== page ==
Originally created 11/23/04

Brewer marketing new energy beer



CHARLESTON, S.C. - Robert Spencer, a tall former college basketball player, looks up from his table in a busy Charleston restaurant.

"Do you have any Mobius beer?" he asks, but only gets a quizzical look from the waitress.

Spencer, who began selling his new "energy beer" earlier this month, isn't fazed. "In a year," he says, "I think we'll be worldwide."

Mobius Infused Lager went to market Nov. 8 and already you can order a bottle in at least 30 locations in this city known for its dining and nightlife.

Spencer knows there is a wider market for his beer in a time when many younger drinkers order up spirits mixed with energy drinks such as Red Bull.

So he set out to develop a so-called energy beer that provides an alternative to sweet energy drinks. "We're trying to build that perfect buzz over a period of time," he says.

Spencer, whose career has included operating and founding a printing company, got the idea for Mobius when, in the late 1990s, he was living in Berkeley, Calif., two doors down from the PowerBar company.

"Working in the bars, I saw people drink things that I thought tasted horrible," Spencer says. "They were going for that extra boost besides alcohol."

Working with Thomas Creek Brewery in Greenville, he developed Mobius, which is infused with taurine, ginseng, caffeine and thiamine.

Spencer, whose business card does not say he is president of Beverage Mobius Ltd. but rather refers to him as "Energy Beer Herald," had approached several brewers in the Southeast about the project.

"Some brewers looked at me like I was nuts," he said. "They just didn't see the viability of it. You talk to these brewers and people want them to do things like beer Popsicles. They thought they had heard everything and they said, 'You guys are crazy.'"

But the folks at Thomas Creek felt the idea was viable, and Spencer worked with brewmaster Tom Davis in developing the beer.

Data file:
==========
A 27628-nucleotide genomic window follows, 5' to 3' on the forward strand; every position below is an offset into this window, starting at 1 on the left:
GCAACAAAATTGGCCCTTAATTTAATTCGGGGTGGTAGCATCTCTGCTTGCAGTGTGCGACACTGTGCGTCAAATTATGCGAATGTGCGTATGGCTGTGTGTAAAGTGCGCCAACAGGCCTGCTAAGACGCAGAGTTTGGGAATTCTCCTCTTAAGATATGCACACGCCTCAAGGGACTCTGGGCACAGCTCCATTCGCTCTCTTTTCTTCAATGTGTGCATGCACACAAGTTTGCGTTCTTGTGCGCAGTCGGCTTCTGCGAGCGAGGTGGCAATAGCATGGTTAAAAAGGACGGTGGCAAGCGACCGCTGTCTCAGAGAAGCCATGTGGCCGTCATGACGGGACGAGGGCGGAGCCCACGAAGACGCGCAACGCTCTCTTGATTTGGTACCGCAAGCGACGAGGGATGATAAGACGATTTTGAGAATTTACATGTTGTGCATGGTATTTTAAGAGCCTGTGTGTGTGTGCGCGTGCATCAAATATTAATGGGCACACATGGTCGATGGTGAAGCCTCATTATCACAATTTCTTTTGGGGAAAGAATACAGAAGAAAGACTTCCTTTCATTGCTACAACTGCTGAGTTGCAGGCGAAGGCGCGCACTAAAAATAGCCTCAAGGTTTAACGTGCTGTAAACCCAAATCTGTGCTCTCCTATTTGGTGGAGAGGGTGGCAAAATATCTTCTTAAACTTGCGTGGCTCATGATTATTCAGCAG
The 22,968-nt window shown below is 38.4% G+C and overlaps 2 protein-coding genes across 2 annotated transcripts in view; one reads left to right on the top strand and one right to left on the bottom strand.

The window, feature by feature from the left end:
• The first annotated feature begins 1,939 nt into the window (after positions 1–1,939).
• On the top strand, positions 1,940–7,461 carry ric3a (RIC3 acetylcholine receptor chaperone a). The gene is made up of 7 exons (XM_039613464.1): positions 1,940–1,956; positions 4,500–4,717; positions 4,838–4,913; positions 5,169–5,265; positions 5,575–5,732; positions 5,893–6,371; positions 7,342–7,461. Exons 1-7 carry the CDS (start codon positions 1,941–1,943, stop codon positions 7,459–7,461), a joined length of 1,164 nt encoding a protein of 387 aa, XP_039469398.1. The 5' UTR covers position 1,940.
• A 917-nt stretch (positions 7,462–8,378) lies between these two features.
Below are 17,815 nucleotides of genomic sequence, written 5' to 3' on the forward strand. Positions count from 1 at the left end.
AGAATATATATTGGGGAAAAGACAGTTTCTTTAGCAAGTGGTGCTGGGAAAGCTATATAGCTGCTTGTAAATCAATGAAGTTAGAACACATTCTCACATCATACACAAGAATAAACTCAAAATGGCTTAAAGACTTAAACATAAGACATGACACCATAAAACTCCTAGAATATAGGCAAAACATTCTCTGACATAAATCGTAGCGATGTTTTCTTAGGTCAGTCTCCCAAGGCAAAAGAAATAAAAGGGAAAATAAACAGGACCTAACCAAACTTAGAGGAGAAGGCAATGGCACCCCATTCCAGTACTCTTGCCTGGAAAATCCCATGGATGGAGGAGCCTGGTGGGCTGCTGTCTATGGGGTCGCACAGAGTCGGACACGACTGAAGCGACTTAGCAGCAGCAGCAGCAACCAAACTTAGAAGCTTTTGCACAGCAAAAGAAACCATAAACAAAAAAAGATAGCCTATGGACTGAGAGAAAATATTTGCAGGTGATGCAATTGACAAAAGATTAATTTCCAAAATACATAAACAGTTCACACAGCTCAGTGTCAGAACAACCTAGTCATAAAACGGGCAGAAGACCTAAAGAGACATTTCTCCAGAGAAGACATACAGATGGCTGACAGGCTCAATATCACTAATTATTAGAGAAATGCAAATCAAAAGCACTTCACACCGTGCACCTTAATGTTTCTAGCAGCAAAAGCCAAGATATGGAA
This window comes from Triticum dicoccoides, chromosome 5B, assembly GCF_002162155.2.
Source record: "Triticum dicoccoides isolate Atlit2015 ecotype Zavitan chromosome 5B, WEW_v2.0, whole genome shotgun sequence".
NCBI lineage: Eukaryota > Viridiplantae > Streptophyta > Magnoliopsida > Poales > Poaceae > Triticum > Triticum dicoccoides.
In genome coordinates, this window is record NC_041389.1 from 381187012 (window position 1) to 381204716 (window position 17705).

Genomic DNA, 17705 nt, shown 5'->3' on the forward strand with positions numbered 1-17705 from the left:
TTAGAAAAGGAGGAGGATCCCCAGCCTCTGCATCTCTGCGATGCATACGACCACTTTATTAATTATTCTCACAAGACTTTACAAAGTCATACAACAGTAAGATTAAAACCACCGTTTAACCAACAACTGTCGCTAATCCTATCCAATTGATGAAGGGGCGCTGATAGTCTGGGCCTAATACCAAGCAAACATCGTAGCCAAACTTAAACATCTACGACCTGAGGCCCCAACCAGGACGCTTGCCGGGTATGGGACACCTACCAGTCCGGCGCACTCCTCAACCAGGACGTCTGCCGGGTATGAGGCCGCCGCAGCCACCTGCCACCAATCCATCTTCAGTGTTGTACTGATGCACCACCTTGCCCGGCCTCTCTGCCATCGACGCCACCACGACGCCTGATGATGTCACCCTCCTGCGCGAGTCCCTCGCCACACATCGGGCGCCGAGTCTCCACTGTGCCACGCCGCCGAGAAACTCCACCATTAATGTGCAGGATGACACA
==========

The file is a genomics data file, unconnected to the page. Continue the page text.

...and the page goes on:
The first batch, Spencer recalls, tasted horrid.

"The first beer tasted like Sam Adams with a Flintstone vitamin," he says. "It was not a pleasant experience."

"We wanted a European-style lager," he said, so instead of using flavorings to cover the bitter taste of some of the additives, Mobius used a technology to remove the taste of the additives altogether.

In the coming weeks, Mobius will be unveiled in larger markets throughout the Southeast. The company has seven employees and the business plan is to first introduce the beer in bars and restaurants then expand to grocery stores.

Mobius is the name of a 19th century mathematician who discovered the Mobius strip - a strip of paper twisted and glued together so that is has only one side. The sideways figure 8, the symbol of infinity, is used on the packaging.

"Mobius beer is similar in that way that it will keep you going on and on all night long," says the company literature.

Mobius is being released at a time when several similar drinks are appearing. Moonshot beer is infused with caffeine, and last month Anheuser-Busch unveiled B-to-the-E, its beer infused with caffeine, guarana and ginseng.

"These are the first beers I know of that have these ingredients added for the jolt factor," says Julie Bradford, editor of All About Beer magazine. "There have been beers, stouts, where brewers added coffee for the flavor and some of the more playful brewers said, 'Why don't I just put espresso in my stout?'"

In developing drinks "the capacity for innovation... and people's excitement for the new and unusual is unlimited," adds Bradford's husband, Daniel, who is president of the Brewers Association of America, an industry trade group representing 1,400 members.

But, he noted, that much of the growth among small brewers in recent years is in making traditional beers.

"I don't think B-to-the-E or Mobius will become a long-term brand choice," Julie Bradford says. "I think they are appealing to the group of young drinkers who seek out variety."

Although the target market is drinkers between 21 and 25, "we think it's a beer for anyone - not everyone all the time," Spencer says. "When someone comes home from a long day of work... and they feel they are dragging through it, it's the beer for that person - whether they are 70 or 35."